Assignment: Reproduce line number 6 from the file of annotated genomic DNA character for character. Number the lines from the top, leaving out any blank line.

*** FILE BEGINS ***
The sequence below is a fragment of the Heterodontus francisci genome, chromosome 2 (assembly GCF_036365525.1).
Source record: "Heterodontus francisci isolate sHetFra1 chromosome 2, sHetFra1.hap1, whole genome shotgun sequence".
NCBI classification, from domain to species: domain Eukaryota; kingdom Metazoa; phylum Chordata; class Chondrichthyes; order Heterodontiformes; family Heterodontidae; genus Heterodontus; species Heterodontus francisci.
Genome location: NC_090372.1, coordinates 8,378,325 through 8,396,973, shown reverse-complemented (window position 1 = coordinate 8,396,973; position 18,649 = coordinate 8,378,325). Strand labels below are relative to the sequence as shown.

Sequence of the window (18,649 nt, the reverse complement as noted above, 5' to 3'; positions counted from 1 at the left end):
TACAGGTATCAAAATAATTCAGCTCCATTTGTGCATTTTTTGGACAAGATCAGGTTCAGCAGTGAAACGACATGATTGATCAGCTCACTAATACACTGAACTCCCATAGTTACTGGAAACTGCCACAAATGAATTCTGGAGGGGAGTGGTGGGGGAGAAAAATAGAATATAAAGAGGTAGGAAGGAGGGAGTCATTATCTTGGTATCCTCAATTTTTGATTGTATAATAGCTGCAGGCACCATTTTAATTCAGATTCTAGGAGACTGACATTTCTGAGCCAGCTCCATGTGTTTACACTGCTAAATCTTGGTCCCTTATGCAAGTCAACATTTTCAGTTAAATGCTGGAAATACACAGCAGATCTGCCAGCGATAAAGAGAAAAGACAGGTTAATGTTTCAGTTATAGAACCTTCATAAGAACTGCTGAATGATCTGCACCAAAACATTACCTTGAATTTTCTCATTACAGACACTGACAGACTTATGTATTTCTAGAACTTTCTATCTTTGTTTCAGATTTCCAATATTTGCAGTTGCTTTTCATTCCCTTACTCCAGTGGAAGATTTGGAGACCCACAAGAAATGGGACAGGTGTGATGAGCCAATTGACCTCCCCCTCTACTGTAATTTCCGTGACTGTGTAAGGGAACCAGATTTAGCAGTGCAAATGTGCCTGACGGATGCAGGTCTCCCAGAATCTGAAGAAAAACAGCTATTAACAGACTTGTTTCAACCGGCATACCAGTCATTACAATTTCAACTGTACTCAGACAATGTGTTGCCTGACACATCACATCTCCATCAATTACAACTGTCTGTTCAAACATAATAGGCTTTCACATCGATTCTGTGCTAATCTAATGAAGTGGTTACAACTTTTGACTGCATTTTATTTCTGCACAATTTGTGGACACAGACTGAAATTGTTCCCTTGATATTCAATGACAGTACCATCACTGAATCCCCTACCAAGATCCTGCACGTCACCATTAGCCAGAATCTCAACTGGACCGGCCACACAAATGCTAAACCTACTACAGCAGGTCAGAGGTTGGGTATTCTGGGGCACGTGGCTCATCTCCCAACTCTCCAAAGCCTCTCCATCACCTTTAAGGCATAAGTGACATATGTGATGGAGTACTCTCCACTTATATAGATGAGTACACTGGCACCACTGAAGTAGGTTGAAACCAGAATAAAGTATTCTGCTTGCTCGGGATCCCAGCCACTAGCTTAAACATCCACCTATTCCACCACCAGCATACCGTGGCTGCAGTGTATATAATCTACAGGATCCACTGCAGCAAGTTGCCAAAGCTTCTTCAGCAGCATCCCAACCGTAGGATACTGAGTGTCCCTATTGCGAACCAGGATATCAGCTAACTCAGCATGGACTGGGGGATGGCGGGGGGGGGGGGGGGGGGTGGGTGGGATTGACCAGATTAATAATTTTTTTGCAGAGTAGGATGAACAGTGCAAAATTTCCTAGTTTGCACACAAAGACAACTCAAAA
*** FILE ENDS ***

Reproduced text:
TACAGGTATCAAAATAATTCAGCTCCATTTGTGCATTTTTTGGACAAGATCAGGTTCAGCAGTGAAACGACATGATTGATCAGCTCACTAATACACTGAACTCCCATAGTTACTGGAAACTGCCACAAATGAATTCTGGAGGGGAGTGGTGGGGGAGAAAAATAGAATATAAAGAGGTAGGAAGGAGGGAGTCATTATCTTGGTATCCTCAATTTTTGATTGTATAATAGCTGCAGGCACCATTTTAATTCAGATTCTAGGAGACTGACATTTCTGAGCCAGCTCCATGTGTTTACACTGCTAAATCTTGGTCCCTTATGCAAGTCAACATTTTCAGTTAAATGCTGGAAATACACAGCAGATCTGCCAGCGATAAAGAGAAAAGACAGGTTAATGTTTCAGTTATAGAACCTTCATAAGAACTGCTGAATGATCTGCACCAAAACATTACCTTGAATTTTCTCATTACAGACACTGACAGACTTATGTATTTCTAGAACTTTCTATCTTTGTTTCAGATTTCCAATATTTGCAGTTGCTTTTCATTCCCTTACTCCAGTGGAAGATTTGGAGACCCACAAGAAATGGGACAGGTGTGATGAGCCAATTGACCTCCCCCTCTACTGTAATTTCCGTGACTGTGTAAGGGAACCAGATTTAGCAGTGCAAATGTGCCTGACGGATGCAGGTCTCCCAGAATCTGAAGAAAAACAGCTATTAACAGACTTGTTTCAACCGGCATACCAGTCATTACAATTTCAACTGTACTCAGACAATGTGTTGCCTGACACATCACATCTCCATCAATTACAACTGTCTGTTCAAACATAATAGGCTTTCACATCGATTCTGTGCTAATCTAATGAAGTGGTTACAACTTTTGACTGCATTTTATTTCTGCACAATTTGTGGACACAGACTGAAATTGTTCCCTTGATATTCAATGACAGTACCATCACTGAATCCCCTACCAAGATCCTGCACGTCACCATTAGCCAGAATCTCAACTGGACCGGCCACACAAATGCTAAACCTACTACAGCAGGTCAGAGGTTGGGTATTCTGGGGCACGTGGCTCATCTCCCAACTCTCCAAAGCCTCTCCATCACCTTTAAGGCATAAGTGACATATGTGATGGAGTACTCTCCACTTATATAGATGAGTACACTGGCACCACTGAAGTAGGTTGAAACCAGAATAAAGTATTCTGCTTGCTCGGGATCCCAGCCACTAGCTTAAACATCCACCTATTCCACCACCAGCATACCGTGGCTGCAGTGTATATAATCTACAGGATCCACTGCAGCAAGTTGCCAAAGCTTCTTCAGCAGCATCCCAACCGTAGGATACTGAGTGTCCCTATTGCGAACCAGGATATCAGCTAACTCAGCATGGACTGGGGGATGGCGGGGGGGGGGGGGGGGGGTGGGTGGGATTGACCAGATTAATAATTTTTTTGCAGAGTAGGATGAACAGTGCAAAATTTCCTAGTTTGCACACAAAGACAACTCAAAA